Jumat, 22 Oktober 2010

What's the origin of the word "bellwether"?

: bellweather; bellwether

Why: Last night on "Which Way, LA?" they were talking about Jerry Brown and Mae Whitman, and someone said something about some group of people being a bellwether. (I got distracted thinking about bell curves and forgot to note details.)

Answer: It's bell + wether, a castrated male sheep!
A bellwether is a leader or chief. Lately it is used most often to mean indicator or predictor, as in "Vermont is a bellwether state." This usage arises from the idea that a majority of like individuals or groups follow the bellwether. Originally a bellwether was the lead sheep of a flock and wore a bell so the shepherd could more easily find him. Since Anglo-Saxon times, the bellwether was traditionally a castrated male.
Source: Writer's Block

The More You Know: That page lists the histories a whole bunch of other interesting expressions related to music terms. Very quickly:
  • "I'll be there with bells on" - American settlers put bronze bells on their wagons so that when they arrived at their destinations, the ringing would announce the arrival of a party with friendly intentions and not stealy or rapey intentions.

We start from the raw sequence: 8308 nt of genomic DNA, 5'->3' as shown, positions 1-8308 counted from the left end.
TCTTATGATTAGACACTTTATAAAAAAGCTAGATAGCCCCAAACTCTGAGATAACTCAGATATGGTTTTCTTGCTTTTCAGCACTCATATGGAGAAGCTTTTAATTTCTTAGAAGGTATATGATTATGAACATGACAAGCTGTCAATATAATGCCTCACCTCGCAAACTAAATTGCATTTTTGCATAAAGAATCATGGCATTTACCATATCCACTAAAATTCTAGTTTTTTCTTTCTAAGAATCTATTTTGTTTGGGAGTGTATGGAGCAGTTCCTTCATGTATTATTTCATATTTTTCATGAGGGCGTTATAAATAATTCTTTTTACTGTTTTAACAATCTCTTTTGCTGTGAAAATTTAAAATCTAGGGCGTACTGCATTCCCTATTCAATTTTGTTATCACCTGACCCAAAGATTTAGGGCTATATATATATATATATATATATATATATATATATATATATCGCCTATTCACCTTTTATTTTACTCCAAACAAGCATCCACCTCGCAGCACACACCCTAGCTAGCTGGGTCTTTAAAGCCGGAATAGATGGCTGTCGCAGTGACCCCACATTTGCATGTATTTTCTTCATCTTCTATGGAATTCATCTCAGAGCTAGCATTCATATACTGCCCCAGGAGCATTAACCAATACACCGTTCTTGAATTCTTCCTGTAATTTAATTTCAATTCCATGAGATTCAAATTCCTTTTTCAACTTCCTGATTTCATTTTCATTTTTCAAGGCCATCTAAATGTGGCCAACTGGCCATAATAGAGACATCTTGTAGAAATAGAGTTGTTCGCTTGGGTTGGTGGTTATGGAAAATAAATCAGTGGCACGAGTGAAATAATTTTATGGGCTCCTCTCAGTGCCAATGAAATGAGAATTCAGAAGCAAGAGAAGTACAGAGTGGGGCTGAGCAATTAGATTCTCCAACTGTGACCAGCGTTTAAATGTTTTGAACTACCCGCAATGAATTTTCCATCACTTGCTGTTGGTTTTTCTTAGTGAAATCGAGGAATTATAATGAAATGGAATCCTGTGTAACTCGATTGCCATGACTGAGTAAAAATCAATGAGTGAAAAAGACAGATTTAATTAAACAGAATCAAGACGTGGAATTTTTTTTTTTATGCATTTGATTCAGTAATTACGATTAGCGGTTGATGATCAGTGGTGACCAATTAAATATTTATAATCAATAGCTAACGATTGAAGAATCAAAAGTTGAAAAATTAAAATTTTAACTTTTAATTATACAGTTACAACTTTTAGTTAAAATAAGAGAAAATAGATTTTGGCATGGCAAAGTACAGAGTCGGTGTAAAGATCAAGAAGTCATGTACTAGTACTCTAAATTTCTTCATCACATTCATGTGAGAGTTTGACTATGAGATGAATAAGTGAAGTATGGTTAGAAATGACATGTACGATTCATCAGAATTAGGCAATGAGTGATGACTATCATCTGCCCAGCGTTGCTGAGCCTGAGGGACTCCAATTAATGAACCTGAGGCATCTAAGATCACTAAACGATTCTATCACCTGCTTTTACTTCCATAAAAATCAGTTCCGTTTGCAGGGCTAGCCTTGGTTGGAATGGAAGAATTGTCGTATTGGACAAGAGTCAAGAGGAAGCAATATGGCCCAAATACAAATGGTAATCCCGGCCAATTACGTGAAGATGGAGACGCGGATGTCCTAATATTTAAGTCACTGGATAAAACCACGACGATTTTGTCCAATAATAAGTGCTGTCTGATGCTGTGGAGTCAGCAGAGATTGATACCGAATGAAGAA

• "Marches to the beat of a different drummer" - Predating Thoreau and Walden (1850), each European army used a drummer to keep time as they marched and to signal various orders. Anyone marching to a different drummer was in some other army and, therefore, probs had different views.
  • "Hell’s bells" - Shortened from "hell's bells and buckets of blood" (which is way better), it originated on 17th century pirate ships.
  • "Blow your own horn" - Originally "blow your own trumpet," medieval heralds blew trumpets to announce the arrival of the king. Of course, any old Todd Merchant or other Ashley Commoner who wanted to announce his arrival had to blow his own horn like a chump.

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